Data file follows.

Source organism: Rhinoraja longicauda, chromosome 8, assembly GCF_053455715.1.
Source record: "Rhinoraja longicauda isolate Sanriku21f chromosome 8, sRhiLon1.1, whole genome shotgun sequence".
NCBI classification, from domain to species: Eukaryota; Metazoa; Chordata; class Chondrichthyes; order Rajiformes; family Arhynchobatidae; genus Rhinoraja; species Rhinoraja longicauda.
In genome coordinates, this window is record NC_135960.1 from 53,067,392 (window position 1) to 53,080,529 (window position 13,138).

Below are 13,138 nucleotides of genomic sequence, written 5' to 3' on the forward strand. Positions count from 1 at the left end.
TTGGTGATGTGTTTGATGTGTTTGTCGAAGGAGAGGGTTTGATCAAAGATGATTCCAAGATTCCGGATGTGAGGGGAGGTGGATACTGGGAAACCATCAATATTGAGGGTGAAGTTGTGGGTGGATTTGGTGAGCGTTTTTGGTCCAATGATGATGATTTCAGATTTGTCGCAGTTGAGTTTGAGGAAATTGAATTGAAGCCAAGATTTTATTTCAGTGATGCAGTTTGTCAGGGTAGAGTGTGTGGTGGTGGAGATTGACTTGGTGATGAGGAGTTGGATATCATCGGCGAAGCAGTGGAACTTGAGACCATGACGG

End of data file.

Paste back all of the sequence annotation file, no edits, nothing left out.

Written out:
Source organism: Rhinoraja longicauda, chromosome 8, assembly GCF_053455715.1.
Source record: "Rhinoraja longicauda isolate Sanriku21f chromosome 8, sRhiLon1.1, whole genome shotgun sequence".
NCBI classification, from domain to species: Eukaryota; Metazoa; Chordata; class Chondrichthyes; order Rajiformes; family Arhynchobatidae; genus Rhinoraja; species Rhinoraja longicauda.
In genome coordinates, this window is record NC_135960.1 from 53,067,392 (window position 1) to 53,080,529 (window position 13,138).

Below are 13,138 nucleotides of genomic sequence, written 5' to 3' on the forward strand. Positions count from 1 at the left end.
TTGGTGATGTGTTTGATGTGTTTGTCGAAGGAGAGGGTTTGATCAAAGATGATTCCAAGATTCCGGATGTGAGGGGAGGTGGATACTGGGAAACCATCAATATTGAGGGTGAAGTTGTGGGTGGATTTGGTGAGCGTTTTTGGTCCAATGATGATGATTTCAGATTTGTCGCAGTTGAGTTTGAGGAAATTGAATTGAAGCCAAGATTTTATTTCAGTGATGCAGTTTGTCAGGGTAGAGTGTGTGGTGGTGGAGATTGACTTGGTGATGAGGAGTTGGATATCATCGGCGAAGCAGTGGAACTTGAGACCATGACGG